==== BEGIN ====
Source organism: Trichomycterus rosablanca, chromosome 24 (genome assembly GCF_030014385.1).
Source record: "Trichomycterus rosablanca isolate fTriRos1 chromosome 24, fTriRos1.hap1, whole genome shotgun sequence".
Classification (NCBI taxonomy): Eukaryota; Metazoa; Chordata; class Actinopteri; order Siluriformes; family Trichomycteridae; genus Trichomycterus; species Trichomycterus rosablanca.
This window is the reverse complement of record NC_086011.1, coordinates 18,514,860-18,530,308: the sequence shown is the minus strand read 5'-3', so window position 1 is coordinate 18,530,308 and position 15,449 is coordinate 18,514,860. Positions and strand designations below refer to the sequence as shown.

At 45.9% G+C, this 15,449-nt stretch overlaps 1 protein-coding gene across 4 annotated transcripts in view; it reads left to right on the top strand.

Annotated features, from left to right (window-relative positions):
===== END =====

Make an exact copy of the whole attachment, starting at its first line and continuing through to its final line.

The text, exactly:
Source organism: Trichomycterus rosablanca, chromosome 24 (genome assembly GCF_030014385.1).
Source record: "Trichomycterus rosablanca isolate fTriRos1 chromosome 24, fTriRos1.hap1, whole genome shotgun sequence".
Classification (NCBI taxonomy): Eukaryota; Metazoa; Chordata; class Actinopteri; order Siluriformes; family Trichomycteridae; genus Trichomycterus; species Trichomycterus rosablanca.
This window is the reverse complement of record NC_086011.1, coordinates 18,514,860-18,530,308: the sequence shown is the minus strand read 5'-3', so window position 1 is coordinate 18,530,308 and position 15,449 is coordinate 18,514,860. Positions and strand designations below refer to the sequence as shown.

At 45.9% G+C, this 15,449-nt stretch overlaps 1 protein-coding gene across 4 annotated transcripts in view; it reads left to right on the top strand.

Annotated features, from left to right (window-relative positions):